The only moments of pride and hope that I experienced in Gujarat were when I saw men like Mujid Ahmed and women like Roshan Bahen who served at the camps with tireless, dogged humanism amidst the ruins around them. At the Aman Chowk camp, women blessed the young band of volunteers who worked from four in the morning until after midnight to ensure that none of the children went without food or milk. And no wound remained untended. Their leader Mujid
Ahmed is a graduate; his small chemical dyes factory has been burnt down, but he has had no time to worry about his own loss. Each day he has to find 1,600 kilograms of foodgrain to feed some 5,000 people who have taken shelter in the camp. The challenge is even greater for Roshan Bahen, almost 60, who wipes her eyes each time she hears the tales of horror told by the residents of Juapara camp. But she too has no time for the luxuries of grief or anger. She barely sleeps as her volunteers, mainly working-class Muslim women and men from the humble tenements around the camp, provide temporary toilets, food and solace to the hundreds who have gathered in the grounds of a primary school.

As I walked through the camps, I wondered what Gandhiji would have done in these dark hours. I recall the story of the Calcutta riots, when Gandhi was fasting for peace. A Hindu man came up to him, to speak of his young boy who had been killed by Muslim mobs, and of the depth of his anger and longing for revenge. Gandhi is said to have replied: "If you really wish to overcome your pain, find a young boy, just as young as your son, a Muslim boy whose parents have been killed by Hindu mobs. Bring up that boy like you would your own son, but bring him up with the Muslim faith to which he was born. Only then will you find that you can heal your pain, your anger, and your longing for retribution."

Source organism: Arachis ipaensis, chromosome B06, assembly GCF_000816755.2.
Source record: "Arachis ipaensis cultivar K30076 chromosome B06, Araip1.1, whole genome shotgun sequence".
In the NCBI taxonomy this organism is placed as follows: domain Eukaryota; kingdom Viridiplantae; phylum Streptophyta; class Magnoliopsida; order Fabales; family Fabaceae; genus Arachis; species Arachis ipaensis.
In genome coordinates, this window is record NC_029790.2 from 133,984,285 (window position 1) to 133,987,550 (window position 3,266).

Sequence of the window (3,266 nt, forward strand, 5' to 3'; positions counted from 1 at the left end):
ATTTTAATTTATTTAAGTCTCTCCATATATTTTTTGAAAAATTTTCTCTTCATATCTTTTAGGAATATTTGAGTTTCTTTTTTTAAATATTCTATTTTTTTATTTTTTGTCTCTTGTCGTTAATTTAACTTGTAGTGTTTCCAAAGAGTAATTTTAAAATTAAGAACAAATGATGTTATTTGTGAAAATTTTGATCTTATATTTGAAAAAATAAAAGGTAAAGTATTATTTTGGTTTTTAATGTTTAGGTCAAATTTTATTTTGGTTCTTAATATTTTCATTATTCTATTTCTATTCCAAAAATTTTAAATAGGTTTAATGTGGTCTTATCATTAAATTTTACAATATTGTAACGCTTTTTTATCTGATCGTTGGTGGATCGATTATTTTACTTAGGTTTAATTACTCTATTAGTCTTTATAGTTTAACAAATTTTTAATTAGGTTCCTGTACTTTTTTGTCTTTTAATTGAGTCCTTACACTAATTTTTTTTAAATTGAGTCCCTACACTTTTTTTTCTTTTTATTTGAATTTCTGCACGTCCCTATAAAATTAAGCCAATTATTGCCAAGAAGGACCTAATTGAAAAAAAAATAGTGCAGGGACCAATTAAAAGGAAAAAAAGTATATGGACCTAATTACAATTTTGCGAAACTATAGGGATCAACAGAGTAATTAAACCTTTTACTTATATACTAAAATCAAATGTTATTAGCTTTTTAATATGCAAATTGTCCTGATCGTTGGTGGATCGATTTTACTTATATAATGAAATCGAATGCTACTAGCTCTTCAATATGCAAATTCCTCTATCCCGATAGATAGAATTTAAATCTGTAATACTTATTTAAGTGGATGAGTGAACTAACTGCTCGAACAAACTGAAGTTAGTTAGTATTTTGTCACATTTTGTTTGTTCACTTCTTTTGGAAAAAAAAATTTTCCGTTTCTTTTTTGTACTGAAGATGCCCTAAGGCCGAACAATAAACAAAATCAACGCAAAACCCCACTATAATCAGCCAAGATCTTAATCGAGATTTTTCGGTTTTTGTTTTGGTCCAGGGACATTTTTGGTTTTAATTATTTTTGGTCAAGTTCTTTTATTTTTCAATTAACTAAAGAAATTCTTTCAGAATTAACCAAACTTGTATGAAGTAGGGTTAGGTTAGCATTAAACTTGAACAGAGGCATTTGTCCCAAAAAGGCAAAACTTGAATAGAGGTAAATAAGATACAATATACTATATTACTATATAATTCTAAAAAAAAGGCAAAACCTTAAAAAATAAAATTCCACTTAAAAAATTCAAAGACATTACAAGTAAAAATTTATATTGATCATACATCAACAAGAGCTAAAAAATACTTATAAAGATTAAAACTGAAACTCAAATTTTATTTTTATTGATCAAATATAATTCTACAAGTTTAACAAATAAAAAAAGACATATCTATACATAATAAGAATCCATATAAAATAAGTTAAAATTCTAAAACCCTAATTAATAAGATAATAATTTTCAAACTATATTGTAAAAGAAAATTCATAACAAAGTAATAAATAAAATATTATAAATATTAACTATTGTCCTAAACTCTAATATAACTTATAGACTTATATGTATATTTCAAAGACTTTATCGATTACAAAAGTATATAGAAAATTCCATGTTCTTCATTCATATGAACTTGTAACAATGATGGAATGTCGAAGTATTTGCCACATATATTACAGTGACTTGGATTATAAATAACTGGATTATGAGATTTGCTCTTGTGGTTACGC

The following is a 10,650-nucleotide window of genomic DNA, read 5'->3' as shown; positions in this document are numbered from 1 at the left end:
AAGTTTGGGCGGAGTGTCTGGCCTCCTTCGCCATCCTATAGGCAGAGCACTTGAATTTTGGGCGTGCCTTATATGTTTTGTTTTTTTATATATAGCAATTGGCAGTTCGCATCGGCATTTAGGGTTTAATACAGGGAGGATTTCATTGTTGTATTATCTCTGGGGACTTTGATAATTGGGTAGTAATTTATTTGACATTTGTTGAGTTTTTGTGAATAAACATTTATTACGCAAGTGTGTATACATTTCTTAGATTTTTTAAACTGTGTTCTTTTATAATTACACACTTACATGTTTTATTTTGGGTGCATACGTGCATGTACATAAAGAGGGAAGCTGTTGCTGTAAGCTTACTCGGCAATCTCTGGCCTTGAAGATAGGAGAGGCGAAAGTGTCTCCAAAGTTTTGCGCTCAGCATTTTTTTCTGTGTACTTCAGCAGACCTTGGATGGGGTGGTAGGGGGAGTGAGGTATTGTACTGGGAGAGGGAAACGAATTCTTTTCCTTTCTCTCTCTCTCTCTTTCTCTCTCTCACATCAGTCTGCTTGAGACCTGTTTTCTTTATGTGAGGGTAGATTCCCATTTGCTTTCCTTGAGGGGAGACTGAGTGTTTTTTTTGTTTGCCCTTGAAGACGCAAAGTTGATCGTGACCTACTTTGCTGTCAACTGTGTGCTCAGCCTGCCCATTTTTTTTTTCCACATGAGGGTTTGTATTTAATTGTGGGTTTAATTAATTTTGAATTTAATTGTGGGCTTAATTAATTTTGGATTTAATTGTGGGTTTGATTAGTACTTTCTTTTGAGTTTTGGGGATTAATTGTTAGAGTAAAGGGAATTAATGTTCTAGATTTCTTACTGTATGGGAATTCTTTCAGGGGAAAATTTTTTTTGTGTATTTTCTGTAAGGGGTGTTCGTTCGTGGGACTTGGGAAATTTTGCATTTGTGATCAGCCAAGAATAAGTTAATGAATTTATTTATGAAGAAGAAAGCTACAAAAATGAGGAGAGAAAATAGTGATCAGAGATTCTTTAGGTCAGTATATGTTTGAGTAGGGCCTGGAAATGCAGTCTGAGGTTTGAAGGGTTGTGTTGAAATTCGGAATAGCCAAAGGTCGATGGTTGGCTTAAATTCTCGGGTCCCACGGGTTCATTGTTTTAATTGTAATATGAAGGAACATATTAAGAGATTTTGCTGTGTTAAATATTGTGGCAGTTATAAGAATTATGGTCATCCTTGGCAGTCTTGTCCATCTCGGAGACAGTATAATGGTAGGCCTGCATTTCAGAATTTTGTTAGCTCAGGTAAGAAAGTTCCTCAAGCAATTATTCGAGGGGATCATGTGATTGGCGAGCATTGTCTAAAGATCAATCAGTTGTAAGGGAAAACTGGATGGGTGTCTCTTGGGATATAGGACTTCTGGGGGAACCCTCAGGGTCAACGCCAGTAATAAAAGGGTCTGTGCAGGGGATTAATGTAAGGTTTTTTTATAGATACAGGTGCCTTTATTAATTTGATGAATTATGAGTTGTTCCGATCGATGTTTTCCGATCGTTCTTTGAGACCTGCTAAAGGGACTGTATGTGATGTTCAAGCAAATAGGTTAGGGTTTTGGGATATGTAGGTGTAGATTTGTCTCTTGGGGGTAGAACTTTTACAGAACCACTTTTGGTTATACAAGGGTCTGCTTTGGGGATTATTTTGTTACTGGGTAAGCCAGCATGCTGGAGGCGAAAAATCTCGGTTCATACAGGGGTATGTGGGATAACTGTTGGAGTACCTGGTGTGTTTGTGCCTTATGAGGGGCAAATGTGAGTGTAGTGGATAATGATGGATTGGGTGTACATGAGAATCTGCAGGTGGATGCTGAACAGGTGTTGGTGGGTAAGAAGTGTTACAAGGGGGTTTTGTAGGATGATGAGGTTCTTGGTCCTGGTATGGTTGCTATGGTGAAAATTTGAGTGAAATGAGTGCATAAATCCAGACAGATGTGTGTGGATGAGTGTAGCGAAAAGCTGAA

There are no voices like Gandhi's that we hear today. Only discourses on Newtonian physics, to justify vengeance on innocents. We need to find these voices within our own hearts; we need to believe enough in justice, love and tolerance. There is much that the murderous mobs in Gujarat have taken from me. One of them is a song I often sang with pride and conviction. The words of the song are: Sare jahan se achha Hindustan hamara. It is a song I will never be able to sing again.

(Harsh Mander is a serving IAS officer who is working on deputation with a development organisation)